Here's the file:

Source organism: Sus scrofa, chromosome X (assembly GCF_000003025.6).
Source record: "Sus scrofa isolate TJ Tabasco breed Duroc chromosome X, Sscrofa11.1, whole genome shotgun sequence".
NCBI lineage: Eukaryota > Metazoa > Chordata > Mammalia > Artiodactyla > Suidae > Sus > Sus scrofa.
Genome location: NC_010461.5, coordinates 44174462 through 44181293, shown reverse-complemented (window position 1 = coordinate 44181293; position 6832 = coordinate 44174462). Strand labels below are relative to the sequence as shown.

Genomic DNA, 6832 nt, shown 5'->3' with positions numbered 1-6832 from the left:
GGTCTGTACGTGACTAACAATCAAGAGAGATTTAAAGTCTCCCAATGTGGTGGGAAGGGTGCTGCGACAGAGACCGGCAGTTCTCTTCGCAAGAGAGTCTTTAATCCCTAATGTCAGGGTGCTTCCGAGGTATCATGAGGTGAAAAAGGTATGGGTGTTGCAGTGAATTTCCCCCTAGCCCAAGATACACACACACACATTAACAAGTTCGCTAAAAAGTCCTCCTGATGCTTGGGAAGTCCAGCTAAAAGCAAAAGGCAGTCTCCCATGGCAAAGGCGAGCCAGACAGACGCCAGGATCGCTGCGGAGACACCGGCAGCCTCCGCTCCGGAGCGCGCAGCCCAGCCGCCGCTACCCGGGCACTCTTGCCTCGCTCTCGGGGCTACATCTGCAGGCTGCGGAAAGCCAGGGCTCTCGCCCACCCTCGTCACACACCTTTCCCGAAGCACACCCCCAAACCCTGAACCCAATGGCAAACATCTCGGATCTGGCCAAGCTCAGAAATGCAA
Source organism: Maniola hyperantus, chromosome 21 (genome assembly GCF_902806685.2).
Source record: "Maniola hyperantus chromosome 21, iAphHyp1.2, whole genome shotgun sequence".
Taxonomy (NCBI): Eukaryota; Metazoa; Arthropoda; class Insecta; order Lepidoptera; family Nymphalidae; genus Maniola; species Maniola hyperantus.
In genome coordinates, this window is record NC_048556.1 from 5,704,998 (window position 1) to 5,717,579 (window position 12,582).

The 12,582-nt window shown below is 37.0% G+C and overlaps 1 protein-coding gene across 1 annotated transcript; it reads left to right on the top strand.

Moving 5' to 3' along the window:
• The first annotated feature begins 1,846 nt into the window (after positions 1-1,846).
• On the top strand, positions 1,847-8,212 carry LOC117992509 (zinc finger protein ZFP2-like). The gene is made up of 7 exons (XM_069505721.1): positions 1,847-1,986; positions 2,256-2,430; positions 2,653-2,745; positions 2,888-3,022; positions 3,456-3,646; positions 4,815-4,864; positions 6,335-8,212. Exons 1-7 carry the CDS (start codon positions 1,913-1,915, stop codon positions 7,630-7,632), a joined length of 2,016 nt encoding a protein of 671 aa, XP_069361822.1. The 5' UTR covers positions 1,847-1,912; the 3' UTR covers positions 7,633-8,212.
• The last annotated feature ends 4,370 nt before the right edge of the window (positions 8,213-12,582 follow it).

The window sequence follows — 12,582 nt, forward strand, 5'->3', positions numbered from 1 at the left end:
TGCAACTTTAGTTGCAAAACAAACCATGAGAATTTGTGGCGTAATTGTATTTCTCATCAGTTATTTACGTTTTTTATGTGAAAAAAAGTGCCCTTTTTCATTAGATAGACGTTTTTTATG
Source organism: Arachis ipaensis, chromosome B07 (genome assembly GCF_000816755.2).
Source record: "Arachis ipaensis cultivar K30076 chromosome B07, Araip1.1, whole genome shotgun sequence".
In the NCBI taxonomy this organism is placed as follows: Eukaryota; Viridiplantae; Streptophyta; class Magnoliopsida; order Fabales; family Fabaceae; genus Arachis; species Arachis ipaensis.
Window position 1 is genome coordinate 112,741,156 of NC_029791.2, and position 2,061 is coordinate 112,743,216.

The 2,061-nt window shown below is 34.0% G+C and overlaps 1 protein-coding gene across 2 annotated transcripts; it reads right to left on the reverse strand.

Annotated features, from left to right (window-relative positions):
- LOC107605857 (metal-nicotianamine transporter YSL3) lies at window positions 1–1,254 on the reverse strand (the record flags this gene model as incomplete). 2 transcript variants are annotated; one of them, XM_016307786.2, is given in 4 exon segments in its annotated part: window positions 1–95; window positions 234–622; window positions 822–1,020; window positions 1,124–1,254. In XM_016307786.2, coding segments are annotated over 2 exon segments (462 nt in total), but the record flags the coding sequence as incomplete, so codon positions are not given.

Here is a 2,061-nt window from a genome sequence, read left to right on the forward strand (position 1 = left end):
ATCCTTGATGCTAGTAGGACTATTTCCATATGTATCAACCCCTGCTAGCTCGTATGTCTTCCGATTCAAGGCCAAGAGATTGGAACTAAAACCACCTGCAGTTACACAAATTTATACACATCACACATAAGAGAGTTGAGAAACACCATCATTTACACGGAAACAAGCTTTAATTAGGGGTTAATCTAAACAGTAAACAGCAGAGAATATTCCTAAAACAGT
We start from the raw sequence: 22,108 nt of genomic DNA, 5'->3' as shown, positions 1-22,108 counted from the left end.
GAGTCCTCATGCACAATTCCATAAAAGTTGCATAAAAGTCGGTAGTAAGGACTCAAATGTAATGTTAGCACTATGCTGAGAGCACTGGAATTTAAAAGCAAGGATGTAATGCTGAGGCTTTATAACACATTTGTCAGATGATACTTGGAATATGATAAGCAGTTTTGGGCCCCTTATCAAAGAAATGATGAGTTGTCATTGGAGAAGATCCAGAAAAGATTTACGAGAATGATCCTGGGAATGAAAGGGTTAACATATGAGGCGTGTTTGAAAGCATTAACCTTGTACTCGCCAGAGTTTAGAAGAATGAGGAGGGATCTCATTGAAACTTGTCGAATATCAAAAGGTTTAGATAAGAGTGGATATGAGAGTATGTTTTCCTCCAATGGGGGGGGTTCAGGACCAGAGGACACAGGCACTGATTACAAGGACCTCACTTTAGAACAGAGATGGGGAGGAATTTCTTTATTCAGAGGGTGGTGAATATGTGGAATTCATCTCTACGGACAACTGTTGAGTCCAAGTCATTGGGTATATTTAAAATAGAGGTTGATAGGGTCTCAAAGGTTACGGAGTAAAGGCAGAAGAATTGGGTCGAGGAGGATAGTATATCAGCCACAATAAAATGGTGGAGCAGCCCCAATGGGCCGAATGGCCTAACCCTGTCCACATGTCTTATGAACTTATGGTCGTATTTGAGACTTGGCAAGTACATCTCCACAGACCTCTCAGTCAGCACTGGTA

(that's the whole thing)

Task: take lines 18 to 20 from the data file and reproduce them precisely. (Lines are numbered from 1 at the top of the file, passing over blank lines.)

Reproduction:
Source organism: Arachis ipaensis, chromosome B07 (genome assembly GCF_000816755.2).
Source record: "Arachis ipaensis cultivar K30076 chromosome B07, Araip1.1, whole genome shotgun sequence".
In the NCBI taxonomy this organism is placed as follows: Eukaryota; Viridiplantae; Streptophyta; class Magnoliopsida; order Fabales; family Fabaceae; genus Arachis; species Arachis ipaensis.